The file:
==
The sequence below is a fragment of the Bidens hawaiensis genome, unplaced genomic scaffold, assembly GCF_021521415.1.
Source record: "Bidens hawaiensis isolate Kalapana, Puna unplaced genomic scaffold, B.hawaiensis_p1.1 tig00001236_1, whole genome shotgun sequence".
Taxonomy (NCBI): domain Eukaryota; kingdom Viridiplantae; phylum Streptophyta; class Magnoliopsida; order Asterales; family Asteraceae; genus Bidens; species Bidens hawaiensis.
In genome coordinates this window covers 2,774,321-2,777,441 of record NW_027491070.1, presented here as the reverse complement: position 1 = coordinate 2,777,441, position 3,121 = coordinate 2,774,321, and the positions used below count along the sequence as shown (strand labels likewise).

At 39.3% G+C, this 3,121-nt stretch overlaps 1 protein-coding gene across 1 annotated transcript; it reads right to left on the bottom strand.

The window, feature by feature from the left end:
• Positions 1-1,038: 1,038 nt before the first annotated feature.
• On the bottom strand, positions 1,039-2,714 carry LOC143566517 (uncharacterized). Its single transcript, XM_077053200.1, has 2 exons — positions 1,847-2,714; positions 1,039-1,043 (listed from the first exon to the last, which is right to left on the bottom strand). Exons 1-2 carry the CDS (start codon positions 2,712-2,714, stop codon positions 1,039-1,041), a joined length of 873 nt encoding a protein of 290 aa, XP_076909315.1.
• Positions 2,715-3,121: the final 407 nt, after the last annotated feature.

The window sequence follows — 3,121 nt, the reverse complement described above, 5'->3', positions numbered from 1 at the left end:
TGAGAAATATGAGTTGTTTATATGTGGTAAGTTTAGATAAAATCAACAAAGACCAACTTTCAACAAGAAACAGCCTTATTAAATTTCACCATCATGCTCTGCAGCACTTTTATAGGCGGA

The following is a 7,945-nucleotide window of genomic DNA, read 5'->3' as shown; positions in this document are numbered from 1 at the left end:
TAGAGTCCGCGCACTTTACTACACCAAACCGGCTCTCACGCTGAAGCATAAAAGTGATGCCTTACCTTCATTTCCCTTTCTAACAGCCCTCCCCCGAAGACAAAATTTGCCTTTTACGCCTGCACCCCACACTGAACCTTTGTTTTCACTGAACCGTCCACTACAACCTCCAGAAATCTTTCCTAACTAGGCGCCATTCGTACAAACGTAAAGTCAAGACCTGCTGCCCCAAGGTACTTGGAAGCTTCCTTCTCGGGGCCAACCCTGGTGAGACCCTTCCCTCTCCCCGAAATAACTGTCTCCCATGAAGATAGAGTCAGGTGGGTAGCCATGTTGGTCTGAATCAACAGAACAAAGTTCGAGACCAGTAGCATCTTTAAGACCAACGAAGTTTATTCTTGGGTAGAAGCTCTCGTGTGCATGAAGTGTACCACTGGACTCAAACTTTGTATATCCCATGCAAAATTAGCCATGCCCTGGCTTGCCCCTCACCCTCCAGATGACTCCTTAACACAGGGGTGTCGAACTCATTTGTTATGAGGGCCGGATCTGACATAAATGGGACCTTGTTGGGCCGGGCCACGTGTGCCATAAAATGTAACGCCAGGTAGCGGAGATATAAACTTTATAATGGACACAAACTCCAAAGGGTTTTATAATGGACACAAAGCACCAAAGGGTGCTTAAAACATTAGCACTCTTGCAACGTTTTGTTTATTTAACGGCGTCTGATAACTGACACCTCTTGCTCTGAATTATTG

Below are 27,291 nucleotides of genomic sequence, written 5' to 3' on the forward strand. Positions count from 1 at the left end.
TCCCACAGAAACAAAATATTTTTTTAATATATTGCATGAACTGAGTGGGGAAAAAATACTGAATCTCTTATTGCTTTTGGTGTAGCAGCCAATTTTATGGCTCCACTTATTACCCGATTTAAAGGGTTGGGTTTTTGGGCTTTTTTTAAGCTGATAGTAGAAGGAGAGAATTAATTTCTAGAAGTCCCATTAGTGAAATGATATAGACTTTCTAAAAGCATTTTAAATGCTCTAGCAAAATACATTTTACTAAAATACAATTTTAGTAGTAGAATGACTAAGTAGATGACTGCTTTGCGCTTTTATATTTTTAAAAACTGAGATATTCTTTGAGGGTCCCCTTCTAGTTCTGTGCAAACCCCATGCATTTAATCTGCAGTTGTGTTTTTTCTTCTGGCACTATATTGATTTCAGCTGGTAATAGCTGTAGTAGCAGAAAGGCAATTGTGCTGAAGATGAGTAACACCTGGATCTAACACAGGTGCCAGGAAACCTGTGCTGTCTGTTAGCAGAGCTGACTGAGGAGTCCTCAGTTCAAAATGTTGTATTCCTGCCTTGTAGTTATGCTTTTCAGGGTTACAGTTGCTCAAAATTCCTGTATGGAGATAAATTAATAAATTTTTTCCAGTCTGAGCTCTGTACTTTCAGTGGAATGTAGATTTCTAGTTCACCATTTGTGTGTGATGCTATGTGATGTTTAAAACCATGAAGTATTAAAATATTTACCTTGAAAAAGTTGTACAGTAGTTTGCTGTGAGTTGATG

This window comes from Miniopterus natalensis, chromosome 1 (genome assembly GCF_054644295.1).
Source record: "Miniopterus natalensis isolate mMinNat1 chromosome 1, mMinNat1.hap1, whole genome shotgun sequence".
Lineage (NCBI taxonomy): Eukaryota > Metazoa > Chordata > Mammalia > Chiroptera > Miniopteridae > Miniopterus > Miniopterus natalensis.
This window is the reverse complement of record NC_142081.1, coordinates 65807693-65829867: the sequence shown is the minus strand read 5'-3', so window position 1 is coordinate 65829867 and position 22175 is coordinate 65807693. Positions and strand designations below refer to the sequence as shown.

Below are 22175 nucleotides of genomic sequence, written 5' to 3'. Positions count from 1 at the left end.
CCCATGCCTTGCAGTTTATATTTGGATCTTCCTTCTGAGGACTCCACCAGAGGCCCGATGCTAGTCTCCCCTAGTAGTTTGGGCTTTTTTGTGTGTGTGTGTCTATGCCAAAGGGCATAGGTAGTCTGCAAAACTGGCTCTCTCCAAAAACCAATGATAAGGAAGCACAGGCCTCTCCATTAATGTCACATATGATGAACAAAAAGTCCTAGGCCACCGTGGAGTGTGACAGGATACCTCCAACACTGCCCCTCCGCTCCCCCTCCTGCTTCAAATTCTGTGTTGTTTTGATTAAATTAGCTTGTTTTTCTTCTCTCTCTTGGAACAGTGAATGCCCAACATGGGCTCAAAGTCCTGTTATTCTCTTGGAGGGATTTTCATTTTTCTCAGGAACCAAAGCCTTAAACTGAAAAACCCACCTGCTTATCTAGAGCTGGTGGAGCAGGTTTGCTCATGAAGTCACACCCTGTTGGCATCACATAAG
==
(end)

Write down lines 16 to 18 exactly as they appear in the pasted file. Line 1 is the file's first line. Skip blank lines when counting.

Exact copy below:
This window comes from Miniopterus natalensis, chromosome 1 (genome assembly GCF_054644295.1).
Source record: "Miniopterus natalensis isolate mMinNat1 chromosome 1, mMinNat1.hap1, whole genome shotgun sequence".
Lineage (NCBI taxonomy): Eukaryota > Metazoa > Chordata > Mammalia > Chiroptera > Miniopteridae > Miniopterus > Miniopterus natalensis.